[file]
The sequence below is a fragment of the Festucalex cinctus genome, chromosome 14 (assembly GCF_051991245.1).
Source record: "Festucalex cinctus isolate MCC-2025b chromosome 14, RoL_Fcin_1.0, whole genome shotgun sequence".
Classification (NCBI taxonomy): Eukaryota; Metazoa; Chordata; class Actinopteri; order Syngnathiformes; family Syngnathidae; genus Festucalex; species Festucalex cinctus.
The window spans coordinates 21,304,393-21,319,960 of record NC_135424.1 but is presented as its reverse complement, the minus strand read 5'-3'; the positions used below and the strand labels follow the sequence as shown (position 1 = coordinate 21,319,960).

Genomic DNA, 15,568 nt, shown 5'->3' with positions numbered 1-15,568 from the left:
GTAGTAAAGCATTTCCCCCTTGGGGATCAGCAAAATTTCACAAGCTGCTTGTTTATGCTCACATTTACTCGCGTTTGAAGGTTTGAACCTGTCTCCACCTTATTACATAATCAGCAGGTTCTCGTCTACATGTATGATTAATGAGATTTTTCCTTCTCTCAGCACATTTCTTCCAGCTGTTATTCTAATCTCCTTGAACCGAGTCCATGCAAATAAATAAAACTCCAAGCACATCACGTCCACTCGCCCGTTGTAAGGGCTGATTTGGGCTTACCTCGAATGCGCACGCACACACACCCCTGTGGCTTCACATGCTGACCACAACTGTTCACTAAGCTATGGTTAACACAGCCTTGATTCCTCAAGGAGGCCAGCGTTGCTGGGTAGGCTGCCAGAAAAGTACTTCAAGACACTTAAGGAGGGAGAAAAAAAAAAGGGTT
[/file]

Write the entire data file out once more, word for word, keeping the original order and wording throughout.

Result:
The sequence below is a fragment of the Festucalex cinctus genome, chromosome 14 (assembly GCF_051991245.1).
Source record: "Festucalex cinctus isolate MCC-2025b chromosome 14, RoL_Fcin_1.0, whole genome shotgun sequence".
Classification (NCBI taxonomy): Eukaryota; Metazoa; Chordata; class Actinopteri; order Syngnathiformes; family Syngnathidae; genus Festucalex; species Festucalex cinctus.
The window spans coordinates 21,304,393-21,319,960 of record NC_135424.1 but is presented as its reverse complement, the minus strand read 5'-3'; the positions used below and the strand labels follow the sequence as shown (position 1 = coordinate 21,319,960).

Genomic DNA, 15,568 nt, shown 5'->3' with positions numbered 1-15,568 from the left:
GTAGTAAAGCATTTCCCCCTTGGGGATCAGCAAAATTTCACAAGCTGCTTGTTTATGCTCACATTTACTCGCGTTTGAAGGTTTGAACCTGTCTCCACCTTATTACATAATCAGCAGGTTCTCGTCTACATGTATGATTAATGAGATTTTTCCTTCTCTCAGCACATTTCTTCCAGCTGTTATTCTAATCTCCTTGAACCGAGTCCATGCAAATAAATAAAACTCCAAGCACATCACGTCCACTCGCCCGTTGTAAGGGCTGATTTGGGCTTACCTCGAATGCGCACGCACACACACCCCTGTGGCTTCACATGCTGACCACAACTGTTCACTAAGCTATGGTTAACACAGCCTTGATTCCTCAAGGAGGCCAGCGTTGCTGGGTAGGCTGCCAGAAAAGTACTTCAAGACACTTAAGGAGGGAGAAAAAAAAAAGGGTT